SOUTHEASTERN MINNESOTA FARM BUSINESS MANAGEMENT ASSOCIATION 2002 ANNUAL REPORT

The average net farm income was $64,666 for the 54 farms included in the 2002 annual report of the Southeastern Minnesota Farm Business Management Association. This was an increase of 6% from 2001. While gross cash farm income increased by 10%, total cash operating expenses increased substantially more, by 19%. This increase in expenses was offset by an increase in the value of inventories resulting primarily from higher crop yields and higher crop prices. As in previous years, the income levels experienced by individual farms vary greatly from the overall average. When the net farm incomes for the 54 farms in the report were ranked from lowest to highest, the resulting graph shows how much the incomes do vary. Several farms experienced negative incomes, and several experienced very high incomes. The median or middle income was $33,203, considerably lower than the average. The high 20% of these farms had an average net farm income of $211,263 in 2002; farms in the low 20% averaged -$23,373. This was a slight decrease for both groups. Average gross cash farm income in 2002 was $402,565 for these 54 farms. This was a 10% increase from 2001. Milk sales were 35% of the average gross cash farm income, down 8% from 2001. These decreases were more than offset by higher corn, soybean, and hog income. Together, milk, corn, and soybean sales amounted to 70% of gross income in 2002. Government payments (of all types) averaged $19,375 in 2002, a 50% reduction from the previous year. This occurred even with the addition of the new Dairy Market Loss payments. Payments were reduced because of lower direct crop payments and higher crop prices, resulting in virtually no LDP payments. Government payments were $40,227 in 2001, $50,496 in 2000, $50,700 in 1999, $23,322 in 1998, and $12,907 in 1997. As a percent of gross income, they were 5% in 2002, compared to 11% in 2001, 14% in 2000, 12% in 1999, 7% in 1998, and 4% in 1997. Average total cash expenses were $328,740 in 2002. This was an increase of 19% from the 2001 average. As a percentage of total expense including depreciation, feed expenses were 17% in 2002, up from 2001. Seed, fertilizer, and crop chemicals were 14% of the total, down slightly as a percent of the total, but up in actual dollars. Interest expense was 6% of the total and land rental was 9%, both unchanged from 2001. Rate of return on assets (ROA) and the rate of return to equity (ROE) were almost equal at 5% each , essentially unchanged from 2001 levels. Both were lower than historical averages for Association farms. The fact that they were at the same level indicates that debt capital was earning approximately the same as its cost. These low rates of return would be more of a concern if interest rates were not at historical lows. Average total equity (of the 45 sole proprietors) was $667,586 at the end of 2002, an increase of $32,019 during the year for these farms. (Assets were valued on a cost basis.) Except for a decline during 1993, average equity has improved steadily since 1986. Even with this increase in equity, the average debt to asset ratio increased slightly, from 34% to 36%. Average corn and soybean yields were significantly higher for the Association farms. The average corn yield was 163 bushels per acre; the soybean yield was almost 50 bushels per acre. Results by Type of Farm The 54 farms in the report were classified as a certain type (e.g., dairy) on the basis of having 70 percent or more of their gross sales from that category. Using this 70 percent rule, there were 15 crop farms, 14 dairy farms, 7 crop/dairy farms, and 5 crop/hog farms. There were 9 farms which did not have a single source (or pair of sources) of income over 70%. The average crop/dairy farm had the highest average net farm income ($128,925) in 2002. Crop farms and dairy farms also had net farm incomes higher than the Association average. In terms of the rate of return to assets (ROA), crop farms and crop/dairy farms had the highest ROA (7%) in 2002. (Assets are valued on a cost basis.) Dairy farms had an average debt-asset ratio of 28% in 2002; crop farms averaged 40%. The report provides additional information on profitability, liquidity, and solvency as well as other whole-farm information and detailed information on crop and livestock enterprises. Also reported are whole-farm financial condition and performance by year, county, type of farm, sales size class, and age of operator.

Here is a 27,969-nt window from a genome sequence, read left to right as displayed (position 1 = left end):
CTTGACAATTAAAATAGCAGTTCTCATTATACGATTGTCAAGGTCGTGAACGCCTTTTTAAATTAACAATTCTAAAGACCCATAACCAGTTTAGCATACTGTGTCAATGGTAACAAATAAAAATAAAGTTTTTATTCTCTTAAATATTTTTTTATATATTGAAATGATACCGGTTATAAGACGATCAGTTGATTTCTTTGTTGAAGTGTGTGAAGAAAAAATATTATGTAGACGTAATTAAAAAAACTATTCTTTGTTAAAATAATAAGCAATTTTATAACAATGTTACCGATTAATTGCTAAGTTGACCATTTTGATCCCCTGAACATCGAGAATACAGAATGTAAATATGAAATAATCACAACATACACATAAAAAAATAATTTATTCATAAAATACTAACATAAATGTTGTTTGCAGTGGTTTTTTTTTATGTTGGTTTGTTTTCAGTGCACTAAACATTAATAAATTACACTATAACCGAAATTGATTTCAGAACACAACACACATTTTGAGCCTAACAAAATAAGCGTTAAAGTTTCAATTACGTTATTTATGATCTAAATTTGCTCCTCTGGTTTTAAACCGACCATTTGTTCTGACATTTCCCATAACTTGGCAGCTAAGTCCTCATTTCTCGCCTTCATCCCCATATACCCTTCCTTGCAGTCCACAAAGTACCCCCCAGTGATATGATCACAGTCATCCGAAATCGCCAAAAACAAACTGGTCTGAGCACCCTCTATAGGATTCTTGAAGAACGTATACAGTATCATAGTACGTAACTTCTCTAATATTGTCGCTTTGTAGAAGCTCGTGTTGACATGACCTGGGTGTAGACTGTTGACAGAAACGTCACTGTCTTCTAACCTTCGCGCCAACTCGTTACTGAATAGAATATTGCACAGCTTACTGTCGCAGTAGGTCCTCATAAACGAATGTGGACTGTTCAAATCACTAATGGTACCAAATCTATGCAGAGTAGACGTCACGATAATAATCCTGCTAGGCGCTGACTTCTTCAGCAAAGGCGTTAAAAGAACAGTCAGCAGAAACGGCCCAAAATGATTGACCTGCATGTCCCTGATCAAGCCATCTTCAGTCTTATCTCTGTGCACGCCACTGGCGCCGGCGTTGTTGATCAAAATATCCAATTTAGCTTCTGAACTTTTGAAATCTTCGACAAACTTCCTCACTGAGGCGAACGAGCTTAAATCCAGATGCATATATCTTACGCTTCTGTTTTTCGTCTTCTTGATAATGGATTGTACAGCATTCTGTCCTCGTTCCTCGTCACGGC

Subject(s):
Issue Date:
2003
Publication Type:
Working or Discussion Paper
PURL Identifier:
http://purl.umn.edu/13852
Total Pages:
64
Series Statement:
Staff Paper P03-2




 Record created 2017-04-01, last modified 2017-08-23

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